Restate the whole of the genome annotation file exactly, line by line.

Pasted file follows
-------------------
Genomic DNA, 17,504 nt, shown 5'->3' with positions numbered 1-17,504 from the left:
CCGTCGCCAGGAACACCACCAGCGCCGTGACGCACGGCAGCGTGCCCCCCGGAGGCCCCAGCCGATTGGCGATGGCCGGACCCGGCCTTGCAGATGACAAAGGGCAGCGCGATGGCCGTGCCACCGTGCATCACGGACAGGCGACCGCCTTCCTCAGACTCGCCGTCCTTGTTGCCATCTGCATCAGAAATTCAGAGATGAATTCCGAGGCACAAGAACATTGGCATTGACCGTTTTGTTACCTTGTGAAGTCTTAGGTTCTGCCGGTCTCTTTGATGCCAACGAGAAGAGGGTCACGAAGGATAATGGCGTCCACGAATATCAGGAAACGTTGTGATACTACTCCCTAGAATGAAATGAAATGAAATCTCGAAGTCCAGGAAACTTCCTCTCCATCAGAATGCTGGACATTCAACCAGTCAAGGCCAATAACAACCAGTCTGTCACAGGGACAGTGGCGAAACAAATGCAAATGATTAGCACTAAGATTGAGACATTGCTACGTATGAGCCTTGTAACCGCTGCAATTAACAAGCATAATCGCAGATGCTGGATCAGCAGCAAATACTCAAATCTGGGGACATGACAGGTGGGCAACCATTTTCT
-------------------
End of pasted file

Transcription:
Genomic DNA, 17,504 nt, shown 5'->3' with positions numbered 1-17,504 from the left:
CCGTCGCCAGGAACACCACCAGCGCCGTGACGCACGGCAGCGTGCCCCCCGGAGGCCCCAGCCGATTGGCGATGGCCGGACCCGGCCTTGCAGATGACAAAGGGCAGCGCGATGGCCGTGCCACCGTGCATCACGGACAGGCGACCGCCTTCCTCAGACTCGCCGTCCTTGTTGCCATCTGCATCAGAAATTCAGAGATGAATTCCGAGGCACAAGAACATTGGCATTGACCGTTTTGTTACCTTGTGAAGTCTTAGGTTCTGCCGGTCTCTTTGATGCCAACGAGAAGAGGGTCACGAAGGATAATGGCGTCCACGAATATCAGGAAACGTTGTGATACTACTCCCTAGAATGAAATGAAATGAAATCTCGAAGTCCAGGAAACTTCCTCTCCATCAGAATGCTGGACATTCAACCAGTCAAGGCCAATAACAACCAGTCTGTCACAGGGACAGTGGCGAAACAAATGCAAATGATTAGCACTAAGATTGAGACATTGCTACGTATGAGCCTTGTAACCGCTGCAATTAACAAGCATAATCGCAGATGCTGGATCAGCAGCAAATACTCAAATCTGGGGACATGACAGGTGGGCAACCATTTTCT